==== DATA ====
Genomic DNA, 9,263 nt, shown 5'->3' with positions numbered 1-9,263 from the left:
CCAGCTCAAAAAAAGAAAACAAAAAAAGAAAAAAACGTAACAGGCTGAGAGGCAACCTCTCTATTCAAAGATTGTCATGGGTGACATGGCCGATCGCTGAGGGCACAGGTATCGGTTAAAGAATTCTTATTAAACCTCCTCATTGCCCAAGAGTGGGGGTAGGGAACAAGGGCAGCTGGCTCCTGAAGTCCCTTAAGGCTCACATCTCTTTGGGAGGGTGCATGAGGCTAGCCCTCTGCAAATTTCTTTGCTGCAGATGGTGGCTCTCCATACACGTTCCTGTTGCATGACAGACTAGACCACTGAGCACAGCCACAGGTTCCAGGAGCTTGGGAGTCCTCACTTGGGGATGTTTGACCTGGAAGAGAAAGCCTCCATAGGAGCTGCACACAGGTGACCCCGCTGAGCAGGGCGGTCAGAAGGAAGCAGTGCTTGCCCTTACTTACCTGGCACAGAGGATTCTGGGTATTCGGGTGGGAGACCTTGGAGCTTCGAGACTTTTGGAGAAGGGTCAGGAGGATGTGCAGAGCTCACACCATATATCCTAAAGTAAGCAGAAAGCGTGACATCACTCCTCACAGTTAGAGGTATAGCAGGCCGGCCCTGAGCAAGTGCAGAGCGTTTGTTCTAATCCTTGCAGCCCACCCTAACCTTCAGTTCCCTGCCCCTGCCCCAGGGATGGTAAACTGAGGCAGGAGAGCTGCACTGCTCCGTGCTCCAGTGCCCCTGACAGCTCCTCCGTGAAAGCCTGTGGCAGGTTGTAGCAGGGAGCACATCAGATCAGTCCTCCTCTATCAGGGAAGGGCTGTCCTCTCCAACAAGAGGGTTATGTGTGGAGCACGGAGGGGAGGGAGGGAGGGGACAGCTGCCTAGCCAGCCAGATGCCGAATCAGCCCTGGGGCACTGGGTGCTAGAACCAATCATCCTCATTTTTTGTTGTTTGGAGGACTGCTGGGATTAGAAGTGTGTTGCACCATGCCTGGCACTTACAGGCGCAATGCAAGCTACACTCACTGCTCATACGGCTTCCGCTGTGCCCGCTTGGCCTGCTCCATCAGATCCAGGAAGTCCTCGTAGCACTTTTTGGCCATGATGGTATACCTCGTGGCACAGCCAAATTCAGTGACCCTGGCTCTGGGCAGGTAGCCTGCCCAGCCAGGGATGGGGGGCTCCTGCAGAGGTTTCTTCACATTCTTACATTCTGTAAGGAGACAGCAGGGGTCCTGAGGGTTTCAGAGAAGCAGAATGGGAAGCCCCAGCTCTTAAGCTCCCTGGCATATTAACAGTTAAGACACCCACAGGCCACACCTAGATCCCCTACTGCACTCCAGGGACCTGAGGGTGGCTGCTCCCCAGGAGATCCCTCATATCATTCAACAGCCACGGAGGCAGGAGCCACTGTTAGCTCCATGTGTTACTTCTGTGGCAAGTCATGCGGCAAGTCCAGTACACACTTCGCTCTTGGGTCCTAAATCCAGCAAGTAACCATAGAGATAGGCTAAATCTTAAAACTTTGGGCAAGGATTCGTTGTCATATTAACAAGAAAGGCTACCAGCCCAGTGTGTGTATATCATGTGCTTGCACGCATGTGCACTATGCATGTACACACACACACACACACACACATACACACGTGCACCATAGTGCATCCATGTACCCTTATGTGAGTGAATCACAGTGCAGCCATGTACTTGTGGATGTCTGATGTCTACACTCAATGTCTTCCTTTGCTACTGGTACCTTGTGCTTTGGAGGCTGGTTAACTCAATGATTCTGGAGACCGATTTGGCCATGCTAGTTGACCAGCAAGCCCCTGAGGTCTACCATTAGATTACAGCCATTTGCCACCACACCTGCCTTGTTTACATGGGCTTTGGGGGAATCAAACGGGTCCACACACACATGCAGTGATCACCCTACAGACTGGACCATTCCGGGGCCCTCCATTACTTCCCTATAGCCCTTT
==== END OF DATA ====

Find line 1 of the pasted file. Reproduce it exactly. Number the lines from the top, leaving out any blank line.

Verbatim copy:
Genomic DNA, 9,263 nt, shown 5'->3' with positions numbered 1-9,263 from the left: